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Making Dakota Security a finely tuned machine

Making Dakota Security a finely tuned machine Bethany Taylor says process improvement and efficiency at the systems integrator means ensuring all the �parts and gears� work smoothly

SIOUX FALLS, S.D.—Her title is director of operations for systems integration firm Dakota Security, but Bethany Taylor likens her job to being a mechanic who does “regular maintenance and inspection of the business.”

Charged with designing and implementing process-improvement and efficiency initiatives, Taylor uses an annual survey of Dakota's customers to determine what parts of the business need a tune-up.

“Business is like a big machine. If the parts and gears don't match up in one area, it can cause problems for the business as a whole,” Taylor told Security Systems News.

Recently, she completed a communications initiative that ensures that internal and external stakeholders are contacted in a timely manner about projects.

“I like the troubleshooting aspect of my job. Most employees only get to see one tiny corner of a company,” Taylor said. “My job is unique in that I work with individual employees on training and I also get a higher vantage point, working with the company as a whole.”

Taylor joined Dakota Security 12 years ago, shortly after graduating from college. She was hired as a project assistant. She worked with project managers to coordinate schedules and with subcontractors to move along project logistics. “That gave me a perspective on the installation side of the business,” she said.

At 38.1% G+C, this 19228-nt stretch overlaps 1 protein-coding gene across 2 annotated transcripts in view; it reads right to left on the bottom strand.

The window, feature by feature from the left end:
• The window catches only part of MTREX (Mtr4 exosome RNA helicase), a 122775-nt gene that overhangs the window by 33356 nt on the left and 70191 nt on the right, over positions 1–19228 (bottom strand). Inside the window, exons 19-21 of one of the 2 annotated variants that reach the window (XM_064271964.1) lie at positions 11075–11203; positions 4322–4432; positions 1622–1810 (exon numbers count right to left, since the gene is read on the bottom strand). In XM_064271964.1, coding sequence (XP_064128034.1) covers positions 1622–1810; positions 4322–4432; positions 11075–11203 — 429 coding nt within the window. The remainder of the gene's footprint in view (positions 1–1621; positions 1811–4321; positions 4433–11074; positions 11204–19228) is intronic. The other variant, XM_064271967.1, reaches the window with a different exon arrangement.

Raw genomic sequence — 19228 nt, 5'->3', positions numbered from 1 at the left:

After two years, she was promoted to a regional office manager role where she got to understand the corporate side of the business and training. She was promoted to her current role in January 2014.

Asked what she likes about the security industry, Taylor said that even though security is not a high profile industry, “we're there in the background, and we're a positive industry.”

“We enable firemen and police to deliver services and protect property and people. Without our systems design and installation expertise, [first responders] would have a lot more difficulty. We're not front and center, but we do a great deal to assist [first responders] and I think that's noble,” she said.

This story is part of a Women in Security special report. For the seventh consecutive year, Security Systems News is highlighting women who are making their mark in the traditionally male-dominated world of security.


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